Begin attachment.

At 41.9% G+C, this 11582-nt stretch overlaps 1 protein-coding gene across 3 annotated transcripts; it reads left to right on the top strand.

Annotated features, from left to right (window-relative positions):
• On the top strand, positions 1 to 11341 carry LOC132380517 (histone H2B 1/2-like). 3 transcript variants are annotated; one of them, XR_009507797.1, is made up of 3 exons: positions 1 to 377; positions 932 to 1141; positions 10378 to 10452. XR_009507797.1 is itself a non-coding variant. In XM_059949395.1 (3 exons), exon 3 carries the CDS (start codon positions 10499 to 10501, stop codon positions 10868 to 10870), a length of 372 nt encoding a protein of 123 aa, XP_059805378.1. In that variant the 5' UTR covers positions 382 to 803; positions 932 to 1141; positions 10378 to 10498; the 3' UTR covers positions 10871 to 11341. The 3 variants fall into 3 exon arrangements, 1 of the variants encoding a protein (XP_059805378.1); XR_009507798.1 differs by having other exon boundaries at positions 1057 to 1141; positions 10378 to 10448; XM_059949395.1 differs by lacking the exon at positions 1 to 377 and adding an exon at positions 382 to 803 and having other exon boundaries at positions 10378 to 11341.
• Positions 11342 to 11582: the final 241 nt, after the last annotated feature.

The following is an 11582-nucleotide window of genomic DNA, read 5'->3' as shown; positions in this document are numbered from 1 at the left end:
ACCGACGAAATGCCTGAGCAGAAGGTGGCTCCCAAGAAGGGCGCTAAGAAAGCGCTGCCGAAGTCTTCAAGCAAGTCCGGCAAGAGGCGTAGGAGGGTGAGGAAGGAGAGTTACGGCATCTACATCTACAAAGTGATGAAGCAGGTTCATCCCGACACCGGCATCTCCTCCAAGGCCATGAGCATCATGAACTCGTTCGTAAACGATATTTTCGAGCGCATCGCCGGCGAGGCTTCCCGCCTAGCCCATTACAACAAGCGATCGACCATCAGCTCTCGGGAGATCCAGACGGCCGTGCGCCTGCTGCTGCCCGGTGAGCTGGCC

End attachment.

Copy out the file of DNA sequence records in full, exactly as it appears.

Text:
At 41.9% G+C, this 11582-nt stretch overlaps 1 protein-coding gene across 3 annotated transcripts; it reads left to right on the top strand.

Annotated features, from left to right (window-relative positions):
• On the top strand, positions 1 to 11341 carry LOC132380517 (histone H2B 1/2-like). 3 transcript variants are annotated; one of them, XR_009507797.1, is made up of 3 exons: positions 1 to 377; positions 932 to 1141; positions 10378 to 10452. XR_009507797.1 is itself a non-coding variant. In XM_059949395.1 (3 exons), exon 3 carries the CDS (start codon positions 10499 to 10501, stop codon positions 10868 to 10870), a length of 372 nt encoding a protein of 123 aa, XP_059805378.1. In that variant the 5' UTR covers positions 382 to 803; positions 932 to 1141; positions 10378 to 10498; the 3' UTR covers positions 10871 to 11341. The 3 variants fall into 3 exon arrangements, 1 of the variants encoding a protein (XP_059805378.1); XR_009507798.1 differs by having other exon boundaries at positions 1057 to 1141; positions 10378 to 10448; XM_059949395.1 differs by lacking the exon at positions 1 to 377 and adding an exon at positions 382 to 803 and having other exon boundaries at positions 10378 to 11341.
• Positions 11342 to 11582: the final 241 nt, after the last annotated feature.

The following is an 11582-nucleotide window of genomic DNA, read 5'->3' as shown; positions in this document are numbered from 1 at the left end:
ACCGACGAAATGCCTGAGCAGAAGGTGGCTCCCAAGAAGGGCGCTAAGAAAGCGCTGCCGAAGTCTTCAAGCAAGTCCGGCAAGAGGCGTAGGAGGGTGAGGAAGGAGAGTTACGGCATCTACATCTACAAAGTGATGAAGCAGGTTCATCCCGACACCGGCATCTCCTCCAAGGCCATGAGCATCATGAACTCGTTCGTAAACGATATTTTCGAGCGCATCGCCGGCGAGGCTTCCCGCCTAGCCCATTACAACAAGCGATCGACCATCAGCTCTCGGGAGATCCAGACGGCCGTGCGCCTGCTGCTGCCCGGTGAGCTGGCC